Read CHAPTER VI of The Young Railroaders Tales of Adventure and Ingenuity , free online book, by Francis Lovell Coombs, on


One afternoon a few days following the affair of the missing cash-box Manager Black appeared in the Hammerton operating room, and after a consultation with the chief operator, called Jack Orr from his wire.

“Jack,” said the manager, “there have been some important developments in the big will case on trial out at Oakton, and the ‘Daily Star’ has asked for a fast operator to send in their story to-night. The chief tells me you have developed into a rapid sender. Would you care to go?”

“I’d be glad of the opportunity, sir,” said Jack, delightedly.

“All right. The chief will let you off now, so you will have plenty of time to catch the seven o’clock train. And now, Jack, do your best, for the ‘Morning Bulletin’ is sending its news matter in by the other telegraph company, and we don’t want them to get ahead of us in any way.”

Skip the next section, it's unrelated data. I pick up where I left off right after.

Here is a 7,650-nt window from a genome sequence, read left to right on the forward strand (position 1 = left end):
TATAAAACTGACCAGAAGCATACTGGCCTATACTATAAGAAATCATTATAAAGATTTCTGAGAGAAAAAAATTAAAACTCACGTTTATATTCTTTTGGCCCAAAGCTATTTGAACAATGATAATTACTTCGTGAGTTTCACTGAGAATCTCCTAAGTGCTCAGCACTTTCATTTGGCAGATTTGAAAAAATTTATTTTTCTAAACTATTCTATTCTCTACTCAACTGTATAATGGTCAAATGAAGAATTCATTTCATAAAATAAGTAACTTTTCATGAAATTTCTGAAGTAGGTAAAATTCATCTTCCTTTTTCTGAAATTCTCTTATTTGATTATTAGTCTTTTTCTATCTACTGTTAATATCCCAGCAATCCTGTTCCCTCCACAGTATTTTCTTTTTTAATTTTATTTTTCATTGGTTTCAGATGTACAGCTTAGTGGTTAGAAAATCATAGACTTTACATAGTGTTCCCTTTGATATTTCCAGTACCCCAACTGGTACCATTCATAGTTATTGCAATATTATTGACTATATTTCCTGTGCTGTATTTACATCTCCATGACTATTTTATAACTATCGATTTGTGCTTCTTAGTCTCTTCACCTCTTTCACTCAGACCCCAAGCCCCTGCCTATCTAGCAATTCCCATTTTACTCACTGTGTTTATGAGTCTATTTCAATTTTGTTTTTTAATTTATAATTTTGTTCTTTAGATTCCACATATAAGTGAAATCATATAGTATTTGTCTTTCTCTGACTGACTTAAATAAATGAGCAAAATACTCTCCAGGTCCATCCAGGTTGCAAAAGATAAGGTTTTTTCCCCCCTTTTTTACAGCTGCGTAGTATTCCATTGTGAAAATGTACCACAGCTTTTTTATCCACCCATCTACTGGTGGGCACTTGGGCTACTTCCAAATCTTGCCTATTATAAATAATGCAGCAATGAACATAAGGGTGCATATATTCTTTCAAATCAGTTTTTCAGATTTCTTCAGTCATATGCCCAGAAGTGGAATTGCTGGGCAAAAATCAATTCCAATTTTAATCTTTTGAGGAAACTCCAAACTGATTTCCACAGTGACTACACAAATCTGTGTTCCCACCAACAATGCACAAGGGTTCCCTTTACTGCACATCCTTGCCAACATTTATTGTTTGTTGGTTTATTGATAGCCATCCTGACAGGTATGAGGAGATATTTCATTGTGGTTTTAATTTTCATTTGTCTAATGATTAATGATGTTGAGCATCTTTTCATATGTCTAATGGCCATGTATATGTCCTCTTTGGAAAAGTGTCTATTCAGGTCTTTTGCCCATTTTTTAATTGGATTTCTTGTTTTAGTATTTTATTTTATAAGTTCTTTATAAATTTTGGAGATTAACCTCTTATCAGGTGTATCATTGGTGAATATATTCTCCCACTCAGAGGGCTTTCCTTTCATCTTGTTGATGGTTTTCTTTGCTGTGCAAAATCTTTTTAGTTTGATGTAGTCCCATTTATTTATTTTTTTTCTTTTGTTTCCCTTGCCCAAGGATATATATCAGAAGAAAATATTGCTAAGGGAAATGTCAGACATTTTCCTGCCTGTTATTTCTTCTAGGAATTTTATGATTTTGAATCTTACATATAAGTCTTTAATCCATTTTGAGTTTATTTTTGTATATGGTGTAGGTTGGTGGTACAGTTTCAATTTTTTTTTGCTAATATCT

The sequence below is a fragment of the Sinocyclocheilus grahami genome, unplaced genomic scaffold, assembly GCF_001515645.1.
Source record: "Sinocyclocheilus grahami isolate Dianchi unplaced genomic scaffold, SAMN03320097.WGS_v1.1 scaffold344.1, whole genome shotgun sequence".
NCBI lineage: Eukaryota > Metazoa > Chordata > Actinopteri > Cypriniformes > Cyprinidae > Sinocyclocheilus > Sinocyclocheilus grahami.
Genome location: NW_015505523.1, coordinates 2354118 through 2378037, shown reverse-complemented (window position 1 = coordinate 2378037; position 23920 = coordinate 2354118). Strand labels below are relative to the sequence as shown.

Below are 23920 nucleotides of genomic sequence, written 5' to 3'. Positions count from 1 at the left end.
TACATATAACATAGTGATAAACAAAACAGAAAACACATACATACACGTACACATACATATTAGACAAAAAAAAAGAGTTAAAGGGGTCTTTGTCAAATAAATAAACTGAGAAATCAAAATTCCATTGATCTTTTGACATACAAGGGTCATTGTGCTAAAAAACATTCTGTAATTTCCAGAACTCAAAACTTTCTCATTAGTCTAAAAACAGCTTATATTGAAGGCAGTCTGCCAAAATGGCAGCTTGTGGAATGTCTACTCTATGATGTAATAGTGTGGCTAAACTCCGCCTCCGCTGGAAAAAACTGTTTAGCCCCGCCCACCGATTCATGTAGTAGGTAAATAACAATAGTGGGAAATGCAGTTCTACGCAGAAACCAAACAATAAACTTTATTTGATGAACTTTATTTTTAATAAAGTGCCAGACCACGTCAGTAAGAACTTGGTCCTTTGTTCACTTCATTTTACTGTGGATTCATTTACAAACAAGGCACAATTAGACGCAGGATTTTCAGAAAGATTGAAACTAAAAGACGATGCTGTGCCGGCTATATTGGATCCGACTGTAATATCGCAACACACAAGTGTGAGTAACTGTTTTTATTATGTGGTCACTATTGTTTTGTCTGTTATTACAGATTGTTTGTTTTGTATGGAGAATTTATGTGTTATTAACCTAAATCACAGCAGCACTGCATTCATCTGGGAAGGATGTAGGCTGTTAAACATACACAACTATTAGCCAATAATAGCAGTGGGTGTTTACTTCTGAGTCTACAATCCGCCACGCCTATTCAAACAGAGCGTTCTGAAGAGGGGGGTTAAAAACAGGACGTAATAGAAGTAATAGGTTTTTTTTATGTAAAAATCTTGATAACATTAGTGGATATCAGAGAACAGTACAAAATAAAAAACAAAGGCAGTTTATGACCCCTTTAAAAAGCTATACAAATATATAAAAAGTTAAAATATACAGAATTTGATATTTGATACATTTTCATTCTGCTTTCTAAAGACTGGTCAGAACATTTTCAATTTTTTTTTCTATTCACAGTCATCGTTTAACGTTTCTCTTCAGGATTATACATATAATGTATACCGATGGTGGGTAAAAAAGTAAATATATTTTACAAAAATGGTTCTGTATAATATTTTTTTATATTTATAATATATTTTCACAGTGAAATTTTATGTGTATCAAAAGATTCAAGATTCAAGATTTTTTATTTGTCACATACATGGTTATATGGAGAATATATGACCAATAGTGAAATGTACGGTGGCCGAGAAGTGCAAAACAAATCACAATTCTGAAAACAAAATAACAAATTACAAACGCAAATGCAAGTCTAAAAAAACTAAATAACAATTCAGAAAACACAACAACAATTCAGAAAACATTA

When Jack reached the station, several of the newspaper men, including West of the “Star,” already were there. Among them he saw Raub, a reporter of the “Bulletin,” and with him Simpson, an operator of the opposition telegraph company.

“Why, hello, kid!” said the latter on seeing Jack. “They are not sending you out to Oakton, are they?”

“They are,” responded Jack, with pride. Simpson laughed, and, somewhat indignant, Jack passed on down the platform. On turning back, he noticed Simpson and Raub apart, talking earnestly. As he again neared them, both glanced toward him, and abruptly the conversation ceased. At once Jack’s suspicions were aroused, for he knew Raub had the name of being very unscrupulous in news-getting matters, and that Simpson was not much better. He determined to watch them.

But nothing further attracted his attention, and finally, the train arriving, they boarded it, and made a quick run of the ten miles to the little village. There Jack headed for the local telegraph office.

He found it a tiny affair, in a small coal office on the southern outskirts of the village. Introducing himself to the elderly lady operator, who was just leaving, he went to the key and announced his arrival to the chief at Hammerton.